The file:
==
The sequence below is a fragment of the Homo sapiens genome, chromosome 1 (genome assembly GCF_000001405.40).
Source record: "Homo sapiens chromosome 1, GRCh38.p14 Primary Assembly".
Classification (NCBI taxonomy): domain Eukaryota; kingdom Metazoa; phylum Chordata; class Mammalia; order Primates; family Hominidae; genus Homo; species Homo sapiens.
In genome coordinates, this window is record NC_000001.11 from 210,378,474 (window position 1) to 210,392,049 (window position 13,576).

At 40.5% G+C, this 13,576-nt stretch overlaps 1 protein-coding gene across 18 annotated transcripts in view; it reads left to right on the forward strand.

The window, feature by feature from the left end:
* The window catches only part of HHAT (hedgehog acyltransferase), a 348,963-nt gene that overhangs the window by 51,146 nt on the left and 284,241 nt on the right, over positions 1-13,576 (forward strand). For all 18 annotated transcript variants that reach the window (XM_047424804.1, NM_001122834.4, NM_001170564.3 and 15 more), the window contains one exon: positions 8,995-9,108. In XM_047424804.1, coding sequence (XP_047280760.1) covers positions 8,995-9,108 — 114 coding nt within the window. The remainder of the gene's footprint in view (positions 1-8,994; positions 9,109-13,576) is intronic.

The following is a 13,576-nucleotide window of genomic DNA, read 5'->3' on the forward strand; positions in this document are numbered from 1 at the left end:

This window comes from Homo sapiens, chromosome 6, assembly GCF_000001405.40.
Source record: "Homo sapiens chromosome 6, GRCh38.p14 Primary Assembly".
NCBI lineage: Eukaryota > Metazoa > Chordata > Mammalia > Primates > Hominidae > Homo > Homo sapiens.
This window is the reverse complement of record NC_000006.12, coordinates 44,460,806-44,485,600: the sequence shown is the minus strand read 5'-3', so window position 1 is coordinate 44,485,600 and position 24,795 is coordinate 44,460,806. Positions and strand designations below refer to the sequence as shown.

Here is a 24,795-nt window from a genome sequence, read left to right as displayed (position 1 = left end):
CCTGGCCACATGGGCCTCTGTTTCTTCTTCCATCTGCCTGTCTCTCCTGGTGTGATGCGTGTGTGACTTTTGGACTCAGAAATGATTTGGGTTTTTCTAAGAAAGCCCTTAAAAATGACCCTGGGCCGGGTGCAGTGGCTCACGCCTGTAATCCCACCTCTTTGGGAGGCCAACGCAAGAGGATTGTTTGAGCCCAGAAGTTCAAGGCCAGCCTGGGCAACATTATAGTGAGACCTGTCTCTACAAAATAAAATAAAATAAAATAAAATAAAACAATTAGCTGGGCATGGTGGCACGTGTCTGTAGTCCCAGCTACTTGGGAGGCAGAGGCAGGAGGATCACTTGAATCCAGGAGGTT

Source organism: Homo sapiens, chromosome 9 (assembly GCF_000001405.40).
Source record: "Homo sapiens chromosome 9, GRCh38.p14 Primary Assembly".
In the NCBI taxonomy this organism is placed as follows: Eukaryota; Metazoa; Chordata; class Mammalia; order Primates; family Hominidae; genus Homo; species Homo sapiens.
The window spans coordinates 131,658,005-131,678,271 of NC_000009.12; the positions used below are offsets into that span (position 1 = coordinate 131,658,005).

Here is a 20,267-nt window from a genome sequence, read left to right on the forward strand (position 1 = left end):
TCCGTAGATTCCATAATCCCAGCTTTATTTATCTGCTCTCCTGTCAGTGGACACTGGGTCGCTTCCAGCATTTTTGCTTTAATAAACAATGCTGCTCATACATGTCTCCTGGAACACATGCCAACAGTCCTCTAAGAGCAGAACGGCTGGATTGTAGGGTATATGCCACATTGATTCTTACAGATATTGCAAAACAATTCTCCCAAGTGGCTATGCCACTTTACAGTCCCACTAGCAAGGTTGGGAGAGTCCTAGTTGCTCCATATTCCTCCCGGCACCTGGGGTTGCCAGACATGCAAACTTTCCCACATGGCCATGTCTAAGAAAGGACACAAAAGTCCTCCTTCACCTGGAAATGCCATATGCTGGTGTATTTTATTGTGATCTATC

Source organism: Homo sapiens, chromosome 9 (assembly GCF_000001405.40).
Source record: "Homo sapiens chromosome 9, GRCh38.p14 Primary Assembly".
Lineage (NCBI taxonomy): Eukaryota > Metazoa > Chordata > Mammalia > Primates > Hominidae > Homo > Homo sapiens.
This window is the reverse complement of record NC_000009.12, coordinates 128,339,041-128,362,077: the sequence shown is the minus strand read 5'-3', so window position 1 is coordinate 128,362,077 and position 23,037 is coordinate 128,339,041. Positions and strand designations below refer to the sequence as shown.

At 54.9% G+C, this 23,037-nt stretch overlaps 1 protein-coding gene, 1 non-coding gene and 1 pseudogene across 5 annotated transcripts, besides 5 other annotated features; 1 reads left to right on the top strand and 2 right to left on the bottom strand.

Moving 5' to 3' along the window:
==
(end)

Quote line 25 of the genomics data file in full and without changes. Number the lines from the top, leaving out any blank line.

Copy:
At 54.9% G+C, this 23,037-nt stretch overlaps 1 protein-coding gene, 1 non-coding gene and 1 pseudogene across 5 annotated transcripts, besides 5 other annotated features; 1 reads left to right on the top strand and 2 right to left on the bottom strand.